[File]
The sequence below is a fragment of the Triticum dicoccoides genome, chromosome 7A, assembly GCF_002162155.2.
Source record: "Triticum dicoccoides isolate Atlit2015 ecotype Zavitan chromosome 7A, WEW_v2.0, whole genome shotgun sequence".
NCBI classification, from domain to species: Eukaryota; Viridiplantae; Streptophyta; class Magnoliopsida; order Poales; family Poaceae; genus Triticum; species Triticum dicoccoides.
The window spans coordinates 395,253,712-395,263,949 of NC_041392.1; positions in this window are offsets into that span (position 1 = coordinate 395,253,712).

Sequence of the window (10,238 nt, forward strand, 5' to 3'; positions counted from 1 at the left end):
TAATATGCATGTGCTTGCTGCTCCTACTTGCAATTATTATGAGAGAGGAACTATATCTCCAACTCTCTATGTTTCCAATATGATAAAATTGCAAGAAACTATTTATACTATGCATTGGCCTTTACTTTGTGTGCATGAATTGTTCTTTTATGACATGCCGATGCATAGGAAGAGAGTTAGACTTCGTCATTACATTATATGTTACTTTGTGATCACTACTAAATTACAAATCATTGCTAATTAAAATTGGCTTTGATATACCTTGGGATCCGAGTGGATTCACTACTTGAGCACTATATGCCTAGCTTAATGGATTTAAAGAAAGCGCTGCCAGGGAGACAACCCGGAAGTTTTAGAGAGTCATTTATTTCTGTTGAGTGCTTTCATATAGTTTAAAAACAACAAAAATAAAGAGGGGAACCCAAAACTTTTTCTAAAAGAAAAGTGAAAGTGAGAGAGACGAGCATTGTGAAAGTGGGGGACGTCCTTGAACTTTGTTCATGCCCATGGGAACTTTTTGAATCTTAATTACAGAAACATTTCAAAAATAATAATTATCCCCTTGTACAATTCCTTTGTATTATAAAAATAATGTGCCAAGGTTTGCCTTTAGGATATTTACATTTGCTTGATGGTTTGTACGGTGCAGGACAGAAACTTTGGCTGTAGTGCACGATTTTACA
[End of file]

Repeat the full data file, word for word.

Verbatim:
The sequence below is a fragment of the Triticum dicoccoides genome, chromosome 7A, assembly GCF_002162155.2.
Source record: "Triticum dicoccoides isolate Atlit2015 ecotype Zavitan chromosome 7A, WEW_v2.0, whole genome shotgun sequence".
NCBI classification, from domain to species: Eukaryota; Viridiplantae; Streptophyta; class Magnoliopsida; order Poales; family Poaceae; genus Triticum; species Triticum dicoccoides.
The window spans coordinates 395,253,712-395,263,949 of NC_041392.1; positions in this window are offsets into that span (position 1 = coordinate 395,253,712).

Sequence of the window (10,238 nt, forward strand, 5' to 3'; positions counted from 1 at the left end):
TAATATGCATGTGCTTGCTGCTCCTACTTGCAATTATTATGAGAGAGGAACTATATCTCCAACTCTCTATGTTTCCAATATGATAAAATTGCAAGAAACTATTTATACTATGCATTGGCCTTTACTTTGTGTGCATGAATTGTTCTTTTATGACATGCCGATGCATAGGAAGAGAGTTAGACTTCGTCATTACATTATATGTTACTTTGTGATCACTACTAAATTACAAATCATTGCTAATTAAAATTGGCTTTGATATACCTTGGGATCCGAGTGGATTCACTACTTGAGCACTATATGCCTAGCTTAATGGATTTAAAGAAAGCGCTGCCAGGGAGACAACCCGGAAGTTTTAGAGAGTCATTTATTTCTGTTGAGTGCTTTCATATAGTTTAAAAACAACAAAAATAAAGAGGGGAACCCAAAACTTTTTCTAAAAGAAAAGTGAAAGTGAGAGAGACGAGCATTGTGAAAGTGGGGGACGTCCTTGAACTTTGTTCATGCCCATGGGAACTTTTTGAATCTTAATTACAGAAACATTTCAAAAATAATAATTATCCCCTTGTACAATTCCTTTGTATTATAAAAATAATGTGCCAAGGTTTGCCTTTAGGATATTTACATTTGCTTGATGGTTTGTACGGTGCAGGACAGAAACTTTGGCTGTAGTGCACGATTTTACA